The last 12 months have provided further evidence of the potential for cascading ecological and socio-political crises that some of us warned of 12 months ago (Falk et al. 2021). At that time, we said (Falk et al. 2022): “the Earth’s climatic, ecological, and human systems are converging towards a crisis that threatens to engulf global civilisation within the lifetimes of children now living.”

Drivers of this developing crisis include climate change and degradation of biodiversity in the context of globally inadequate health infrastructures, growing conflicts and stark inequalities. Climate change will impact agriculture and ecosystems when at their most vulnerable during what is predicted to be peak human population (around 2090). Just when the world is most crowded is when these combined risks may well be largest and their consequences most likely to interact.

There has been no slowdown in global warming. Reductions in greenhouse gas emissions lag further behind the commitments made in the 2015 Paris Agreement. The effects are already visible (Pörtner et al. 2022). This year additional evidence identifies converging risk mechanisms leading to compounding and cascading impacts. Consequently, security and sustainability risks are growing.

For example:

  • New connections are emerging between climate change impacts and human health: The world is currently experiencing three pandemics—two ongoing: COVID-19 and cholera (of which there are millions of cases each year), and monkeypox. New more highly infective variants of COVID-19 have evolved, creating major health challenges especially in economically vulnerable countries. Satellite data are now showing a clear relationship between warming climate and the water-borne diseases carried by zooplankton (Brumfield et al. 2022), exacerbating humanity’s pandemic stress.

  • Large vulnerable populations are already experiencing food crises: Despite the world’s riches, millions of people still suffer from inadequate nutrition. Some 3.2 billion people were food insecure last year with up to 828 million facing hunger (FAO et al. 2022). Those numbers are increasing, especially in Africa. Food systems are highly climate dependent and are being hit hard by climate extremes, geopolitical conflicts, and COVID-19-related economic disruptions, all of which contribute to worsening in food insecurity.

  • The risks of water, food, and climate disruption are converging: As the planet warms, dryer areas are becoming dryer. Wetter areas are becoming wetter. This will impact crop production, especially in some of the most populated and poorest regions. Water connects everything from energy generation to forestry and food to ecological and human health. But there is growing evidence that the planet’s hydrological systems are already shifting in response to climate change, worsening the mismatch between water supply and demand for food. The “green revolution”—the growth in food productivity to feed an expanding population—has been founded on massive use of irrigation using groundwater, of which some 30–40% is non-renewable (Bierkens et al. 2019), and is being extracted at increasingly unsustainable rates. As water levels drop, pumping costs and energy demands rise.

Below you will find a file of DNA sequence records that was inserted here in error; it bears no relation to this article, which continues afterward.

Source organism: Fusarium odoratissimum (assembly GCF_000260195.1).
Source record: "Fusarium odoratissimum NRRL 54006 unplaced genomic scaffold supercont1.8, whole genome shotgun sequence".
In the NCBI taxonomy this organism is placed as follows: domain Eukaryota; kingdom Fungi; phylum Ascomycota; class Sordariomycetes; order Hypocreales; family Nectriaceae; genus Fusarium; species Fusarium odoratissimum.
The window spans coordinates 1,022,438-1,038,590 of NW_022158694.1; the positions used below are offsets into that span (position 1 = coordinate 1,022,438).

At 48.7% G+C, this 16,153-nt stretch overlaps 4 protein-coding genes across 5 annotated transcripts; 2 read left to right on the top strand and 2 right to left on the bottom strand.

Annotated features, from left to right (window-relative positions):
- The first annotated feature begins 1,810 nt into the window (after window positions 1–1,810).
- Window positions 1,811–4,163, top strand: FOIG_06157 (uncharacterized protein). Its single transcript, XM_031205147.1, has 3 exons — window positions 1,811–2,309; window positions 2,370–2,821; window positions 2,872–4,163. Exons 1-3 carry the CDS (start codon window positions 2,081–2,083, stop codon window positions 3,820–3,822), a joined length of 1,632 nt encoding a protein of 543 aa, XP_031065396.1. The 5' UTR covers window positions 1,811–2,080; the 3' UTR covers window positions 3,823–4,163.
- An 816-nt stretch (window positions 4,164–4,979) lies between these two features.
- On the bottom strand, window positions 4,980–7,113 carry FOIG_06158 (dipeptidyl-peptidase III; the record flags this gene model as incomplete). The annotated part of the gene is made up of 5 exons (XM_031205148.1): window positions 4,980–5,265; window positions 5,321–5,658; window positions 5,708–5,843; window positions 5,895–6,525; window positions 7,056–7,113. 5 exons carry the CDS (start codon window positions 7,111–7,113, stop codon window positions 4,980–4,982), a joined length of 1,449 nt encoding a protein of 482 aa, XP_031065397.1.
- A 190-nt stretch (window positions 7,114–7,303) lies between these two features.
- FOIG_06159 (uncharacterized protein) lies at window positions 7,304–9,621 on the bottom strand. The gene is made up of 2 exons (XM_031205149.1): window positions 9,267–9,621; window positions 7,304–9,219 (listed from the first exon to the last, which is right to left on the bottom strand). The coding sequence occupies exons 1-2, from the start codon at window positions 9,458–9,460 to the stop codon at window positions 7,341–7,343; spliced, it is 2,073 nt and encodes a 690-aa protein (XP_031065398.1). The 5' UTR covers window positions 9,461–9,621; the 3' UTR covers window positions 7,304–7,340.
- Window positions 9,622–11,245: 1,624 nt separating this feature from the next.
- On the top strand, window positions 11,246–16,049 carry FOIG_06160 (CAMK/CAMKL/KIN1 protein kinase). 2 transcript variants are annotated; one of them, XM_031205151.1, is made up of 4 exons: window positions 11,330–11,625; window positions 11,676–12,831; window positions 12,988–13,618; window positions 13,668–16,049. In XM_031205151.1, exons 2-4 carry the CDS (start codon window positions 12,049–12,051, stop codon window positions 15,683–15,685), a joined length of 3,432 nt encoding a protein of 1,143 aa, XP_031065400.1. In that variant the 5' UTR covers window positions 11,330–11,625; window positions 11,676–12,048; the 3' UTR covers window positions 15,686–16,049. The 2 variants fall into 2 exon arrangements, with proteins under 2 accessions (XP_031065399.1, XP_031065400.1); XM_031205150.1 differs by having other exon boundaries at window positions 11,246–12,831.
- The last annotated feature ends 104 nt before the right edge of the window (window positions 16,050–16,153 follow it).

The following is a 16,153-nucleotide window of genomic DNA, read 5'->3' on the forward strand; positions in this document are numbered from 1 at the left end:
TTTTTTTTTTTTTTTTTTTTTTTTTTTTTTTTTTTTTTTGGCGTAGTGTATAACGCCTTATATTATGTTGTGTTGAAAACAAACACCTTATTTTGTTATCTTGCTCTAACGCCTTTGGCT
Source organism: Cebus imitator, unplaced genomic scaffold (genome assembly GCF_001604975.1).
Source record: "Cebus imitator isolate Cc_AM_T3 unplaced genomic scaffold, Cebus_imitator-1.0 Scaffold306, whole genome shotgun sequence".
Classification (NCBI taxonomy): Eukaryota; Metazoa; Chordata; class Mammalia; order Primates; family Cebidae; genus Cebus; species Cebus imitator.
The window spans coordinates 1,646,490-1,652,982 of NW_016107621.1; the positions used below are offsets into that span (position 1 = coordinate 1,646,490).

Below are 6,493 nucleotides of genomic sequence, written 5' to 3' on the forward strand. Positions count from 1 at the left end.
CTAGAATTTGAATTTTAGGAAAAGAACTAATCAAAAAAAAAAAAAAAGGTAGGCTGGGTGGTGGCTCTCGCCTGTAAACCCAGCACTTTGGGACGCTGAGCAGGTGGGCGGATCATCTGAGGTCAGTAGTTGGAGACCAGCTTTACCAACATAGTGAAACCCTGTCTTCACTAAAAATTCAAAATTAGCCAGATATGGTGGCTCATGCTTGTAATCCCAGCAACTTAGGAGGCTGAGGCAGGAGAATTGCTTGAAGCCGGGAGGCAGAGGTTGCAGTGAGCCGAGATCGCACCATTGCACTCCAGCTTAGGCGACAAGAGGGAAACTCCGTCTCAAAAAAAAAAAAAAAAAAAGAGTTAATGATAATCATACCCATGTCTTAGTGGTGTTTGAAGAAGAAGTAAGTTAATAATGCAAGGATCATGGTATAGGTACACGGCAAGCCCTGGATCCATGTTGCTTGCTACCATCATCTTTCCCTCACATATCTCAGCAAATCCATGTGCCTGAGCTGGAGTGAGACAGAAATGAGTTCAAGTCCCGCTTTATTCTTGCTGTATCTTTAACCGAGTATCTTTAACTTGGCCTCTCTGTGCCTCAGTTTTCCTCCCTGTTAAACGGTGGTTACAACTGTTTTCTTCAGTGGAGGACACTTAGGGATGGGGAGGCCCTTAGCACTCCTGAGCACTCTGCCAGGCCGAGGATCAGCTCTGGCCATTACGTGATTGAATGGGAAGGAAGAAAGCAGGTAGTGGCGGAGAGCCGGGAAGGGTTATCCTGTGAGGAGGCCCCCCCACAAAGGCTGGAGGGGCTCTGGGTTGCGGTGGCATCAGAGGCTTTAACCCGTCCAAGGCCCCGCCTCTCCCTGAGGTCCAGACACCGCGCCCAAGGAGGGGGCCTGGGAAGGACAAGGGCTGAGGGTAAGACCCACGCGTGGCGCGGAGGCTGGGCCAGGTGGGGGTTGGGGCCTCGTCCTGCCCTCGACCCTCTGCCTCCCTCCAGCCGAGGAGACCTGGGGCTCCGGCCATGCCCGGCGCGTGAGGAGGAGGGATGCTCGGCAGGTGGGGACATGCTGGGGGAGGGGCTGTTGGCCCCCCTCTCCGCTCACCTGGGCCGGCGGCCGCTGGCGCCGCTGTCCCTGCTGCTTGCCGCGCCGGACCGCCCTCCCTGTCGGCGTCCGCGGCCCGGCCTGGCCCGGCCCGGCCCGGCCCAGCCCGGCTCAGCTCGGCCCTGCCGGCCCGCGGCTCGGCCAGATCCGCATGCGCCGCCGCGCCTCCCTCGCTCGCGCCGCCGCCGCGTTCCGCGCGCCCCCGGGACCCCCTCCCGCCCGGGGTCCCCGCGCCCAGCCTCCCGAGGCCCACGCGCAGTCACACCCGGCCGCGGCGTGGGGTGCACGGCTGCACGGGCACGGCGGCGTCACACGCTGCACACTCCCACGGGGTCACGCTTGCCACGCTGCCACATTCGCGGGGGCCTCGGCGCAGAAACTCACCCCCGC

In addition, countries in the dry area (such as Egypt, Jordan, and Morocco) will suffer from acute water poverty. The green revolution may in the long term seem not so much to have solved the potential world food crisis as to have delayed it. In the highly populated and vulnerable populations of the planet, food is running short not because the world does not grow enough, but because of poverty, conflict and inequitable food distribution. Whilst in the past such risks have been dealt with separately, they are inter-related and must be dealt with jointly.

  • Flows of environmental refugees are already evident and likely to increase as pressures on vulnerable regions grow: It is estimated that between 200 million and 1.2 billion environmental refugees may be on the move by 2050 (Ida 2021), creating significant social, economic and political pressures across different regions. Such stresses increase the vulnerability of populations to other stresses. With greater vulnerability comes a reduced resilience to new destabilisations (such as those created as an outcome of the Russia–Ukraine war (National Academies of Sciences, Engineering, and Medicine 2022).

Moving forward

Previously, international attention and investment have focussed primarily on the challenges of mitigation of climate change. The compounding interactions of converging risks heighten the possibilities of “tipping points”. This adds greater weight to the need to build resilience, especially for the densely populated and economically disadvantaged populations who do not have the resources to cope. It is vital to provide the capacity to assess and monitor these risks, anticipate impacts, and build resilience to them.

In short, there are increasingly serious impacts that mitigation cannot avoid. It is time to recognise that greater support should be given to adaptation. Neither the ability nor resources to adapt are evenly distributed around the world. Often those who have contributed least to the developing crisis suffer most from its effects. Increased international financial, institutional and investment support are needed to address such inequalities.

Effective climate change mitigation strategies depend on vulnerable populations being sufficiently resilient to climate impacts to be able to invest in their transition to a net zero emissions economy. The global community has failed to deliver on undertakings made over the last decade to bring significant resources to developing regions for the task of adaptation (including the promised $100 billion). This failure should be rectified, and the size of commitments greatly increased.